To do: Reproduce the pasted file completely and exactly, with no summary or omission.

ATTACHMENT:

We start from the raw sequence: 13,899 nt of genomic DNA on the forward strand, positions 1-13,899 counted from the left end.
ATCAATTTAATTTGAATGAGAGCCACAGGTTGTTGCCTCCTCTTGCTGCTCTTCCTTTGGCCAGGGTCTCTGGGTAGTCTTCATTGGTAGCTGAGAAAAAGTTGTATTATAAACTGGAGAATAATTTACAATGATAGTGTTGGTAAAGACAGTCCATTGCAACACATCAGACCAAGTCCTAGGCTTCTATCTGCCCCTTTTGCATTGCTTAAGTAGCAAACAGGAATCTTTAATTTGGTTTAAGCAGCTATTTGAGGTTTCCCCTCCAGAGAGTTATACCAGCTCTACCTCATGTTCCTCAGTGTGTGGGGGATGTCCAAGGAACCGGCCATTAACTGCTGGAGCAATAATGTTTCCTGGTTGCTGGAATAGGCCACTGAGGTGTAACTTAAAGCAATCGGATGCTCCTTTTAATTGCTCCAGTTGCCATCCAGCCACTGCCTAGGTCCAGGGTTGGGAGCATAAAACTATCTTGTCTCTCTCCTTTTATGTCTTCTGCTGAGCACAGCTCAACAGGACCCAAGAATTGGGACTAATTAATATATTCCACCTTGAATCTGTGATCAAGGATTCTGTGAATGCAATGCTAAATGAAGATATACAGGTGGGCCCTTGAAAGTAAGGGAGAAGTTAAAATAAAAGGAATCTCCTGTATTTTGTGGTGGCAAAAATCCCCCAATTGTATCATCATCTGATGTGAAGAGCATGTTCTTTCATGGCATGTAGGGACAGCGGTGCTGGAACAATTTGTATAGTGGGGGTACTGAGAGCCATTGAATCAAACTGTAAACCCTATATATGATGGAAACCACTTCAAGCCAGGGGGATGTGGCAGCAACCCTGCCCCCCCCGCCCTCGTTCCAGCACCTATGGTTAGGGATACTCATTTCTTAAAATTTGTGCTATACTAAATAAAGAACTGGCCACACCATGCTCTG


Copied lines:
We start from the raw sequence: 13,899 nt of genomic DNA on the forward strand, positions 1-13,899 counted from the left end.
ATCAATTTAATTTGAATGAGAGCCACAGGTTGTTGCCTCCTCTTGCTGCTCTTCCTTTGGCCAGGGTCTCTGGGTAGTCTTCATTGGTAGCTGAGAAAAAGTTGTATTATAAACTGGAGAATAATTTACAATGATAGTGTTGGTAAAGACAGTCCATTGCAACACATCAGACCAAGTCCTAGGCTTCTATCTGCCCCTTTTGCATTGCTTAAGTAGCAAACAGGAATCTTTAATTTGGTTTAAGCAGCTATTTGAGGTTTCCCCTCCAGAGAGTTATACCAGCTCTACCTCATGTTCCTCAGTGTGTGGGGGATGTCCAAGGAACCGGCCATTAACTGCTGGAGCAATAATGTTTCCTGGTTGCTGGAATAGGCCACTGAGGTGTAACTTAAAGCAATCGGATGCTCCTTTTAATTGCTCCAGTTGCCATCCAGCCACTGCCTAGGTCCAGGGTTGGGAGCATAAAACTATCTTGTCTCTCTCCTTTTATGTCTTCTGCTGAGCACAGCTCAACAGGACCCAAGAATTGGGACTAATTAATATATTCCACCTTGAATCTGTGATCAAGGATTCTGTGAATGCAATGCTAAATGAAGATATACAGGTGGGCCCTTGAAAGTAAGGGAGAAGTTAAAATAAAAGGAATCTCCTGTATTTTGTGGTGGCAAAAATCCCCCAATTGTATCATCATCTGATGTGAAGAGCATGTTCTTTCATGGCATGTAGGGACAGCGGTGCTGGAACAATTTGTATAGTGGGGGTACTGAGAGCCATTGAATCAAACTGTAAACCCTATATATGATGGAAACCACTTCAAGCCAGGGGGATGTGGCAGCAACCCTGCCCCCCCCGCCCTCGTTCCAGCACCTATGGTTAGGGATACTCATTTCTTAAAATTTGTGCTATACTAAATAAAGAACTGGCCACACCATGCTCTG